Journal of Postgraduate Medicine
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Year : 2005  |  Volume : 51  |  Issue : 1  |  Page : 30-35  

Sino-nasal epithelial tumours: A pathological study of 69 cases

L Panchal, Pradeep Vaideeswar, D Kathpal, CV Madiwale, DP Prabhat 
 Department of Pathology, Seth G. S. Medical College, Parel, Mumbai - 400 012, India

Correspondence Address:
Pradeep Vaideeswar
Department of Pathology, Seth G. S. Medical College, Parel, Mumbai - 400 012


BACKGROUND: Epithelial neoplasms are uncommon lesions affecting the sino-nasal tract. There are hardly any reports in the Indian literature. AIM: To study the incidence, mode of presentation and histological types of sino-nasal epithelial tumours in the surgical pathology material. SETTING AND DESIGN: Retrospective retrieval of all sino-nasal tumours and analysis of epithelial tumours. MATERIALS AND METHODS: All sino-nasal epithelial tumours, biopsied or surgically excised over a period of ten years, were studied. The tumours were classified as benign or malignant. The histology was correlated with the clinical presentation and investigations. RESULTS: In ten years, there were 120 sino-nasal tumours representing 0.14% of all the surgical specimens received. Sixty-nine epithelial tumours (59.2%) outnumbered the non-epithelial tumours and were diagnosed on the basis of histopathology. Twenty were benign and 49 malignant; occurring predominantly in males. Benign lesions included four squamous papillomas and 16 inverted papillomas, with recurrence in three inverted papillomas (21%). Squamous cell carcinomas were the commonest among malignant tumours and four of these were associated with inverted or cylindrical cell papilloma. The second most frequent malignant tumour was adenoid cystic carcinoma with eight cases. Other rare types included the variants of squamous carcinoma, adenocarcinomas of the non-enteric type, muco-epidermoid carcinoma and undifferentiated carcinomas. CONCLUSION: Sino-nasal epithelial tumours are rare lesions, with male preponderance. Inverted papillomas and squamous cell carcinomas are the most frequent neoplasms.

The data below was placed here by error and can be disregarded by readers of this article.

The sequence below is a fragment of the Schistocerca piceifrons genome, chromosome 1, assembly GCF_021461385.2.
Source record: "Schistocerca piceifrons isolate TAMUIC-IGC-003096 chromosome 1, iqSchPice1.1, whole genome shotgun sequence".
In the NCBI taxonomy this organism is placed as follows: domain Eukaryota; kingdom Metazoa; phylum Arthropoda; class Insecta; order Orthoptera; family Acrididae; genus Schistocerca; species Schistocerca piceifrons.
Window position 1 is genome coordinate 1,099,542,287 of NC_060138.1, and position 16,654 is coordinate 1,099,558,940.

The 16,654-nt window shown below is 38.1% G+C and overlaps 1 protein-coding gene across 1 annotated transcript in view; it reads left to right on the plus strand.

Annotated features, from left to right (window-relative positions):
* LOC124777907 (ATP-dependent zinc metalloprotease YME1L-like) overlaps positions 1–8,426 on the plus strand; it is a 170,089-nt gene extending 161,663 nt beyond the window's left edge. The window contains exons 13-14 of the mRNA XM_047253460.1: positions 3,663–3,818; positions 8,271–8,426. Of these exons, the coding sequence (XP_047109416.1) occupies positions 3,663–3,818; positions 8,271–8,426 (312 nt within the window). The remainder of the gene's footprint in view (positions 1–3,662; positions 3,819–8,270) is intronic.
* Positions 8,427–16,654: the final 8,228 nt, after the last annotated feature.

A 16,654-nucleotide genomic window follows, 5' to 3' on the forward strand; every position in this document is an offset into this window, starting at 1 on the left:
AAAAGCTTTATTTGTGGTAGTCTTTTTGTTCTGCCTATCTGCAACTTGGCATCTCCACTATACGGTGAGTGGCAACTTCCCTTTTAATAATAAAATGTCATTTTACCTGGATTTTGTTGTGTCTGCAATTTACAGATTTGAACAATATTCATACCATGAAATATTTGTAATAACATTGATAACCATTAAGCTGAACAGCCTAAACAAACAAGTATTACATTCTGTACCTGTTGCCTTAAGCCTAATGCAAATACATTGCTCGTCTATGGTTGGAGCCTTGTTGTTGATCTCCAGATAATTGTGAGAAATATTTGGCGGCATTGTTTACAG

How to cite this article:
Panchal L, Vaideeswar P, Kathpal D, Madiwale C V, Prabhat D P. Sino-nasal epithelial tumours: A pathological study of 69 cases.J Postgrad Med 2005;51:30-35

How to cite this URL:
Panchal L, Vaideeswar P, Kathpal D, Madiwale C V, Prabhat D P. Sino-nasal epithelial tumours: A pathological study of 69 cases. J Postgrad Med [serial online] 2005 [cited 2022 May 16 ];51:30-35
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The nasal cavity and the para-nasal sinuses form a single functional unit with common pathological processes affecting both of them, most of which are largely inflammatory. The sino-nasal epithelium is an uncommon site for neoplastic processes, and can present an entire range of both epithelial and non-epithelial tumours.[1] The epithelial tumours are three times more frequent than the non-epithelial tumours.[1] There are hardly any reports in Indian literature on these tumours. This is a report of 69 sino-nasal epithelial tumours that were studied with respect to the incidence, mode of presentation and histological types.

 Materials and Methods

This is a retrospective study conducted at a large teaching hospital. The blocks and slides of all sino-nasal epithelial tumours, biopsied or surgically excised over a period of ten years (1993-2002), were retrieved and reviewed. All slides were stained by the routine haematoxylin and eosin stains. The tumours were classified as benign or malignant. Squamous papillomas of the vestibule, olfactory neuroblastomas, melanomas and teratoid carcinosarcomas were excluded from this study. The histology was correlated with the clinical presentation and investigations, obtained from indoor registration papers, filed in the medical records department of the hospital.


In ten years, among 87,878 specimens received at the general surgical pathology laboratory, 120 were sino-nasal tumours. Sixty-nine were epithelial in nature, 20 benign and 49 malignant. It was noted that most patients with benign tumours (median age 40.5 years), were in the fourth and fifth decades while malignant lesions occurred in patients over the fifth decade (median age 55 years). In general, nasal obstruction, epistaxis and headache were symptoms common to both groups, but facial swelling, features of orbital and/or intracranial extension and lymphadenopathy were seen exclusively in the malignant variety, especially as evidenced by radiography or CT scans [Table:1].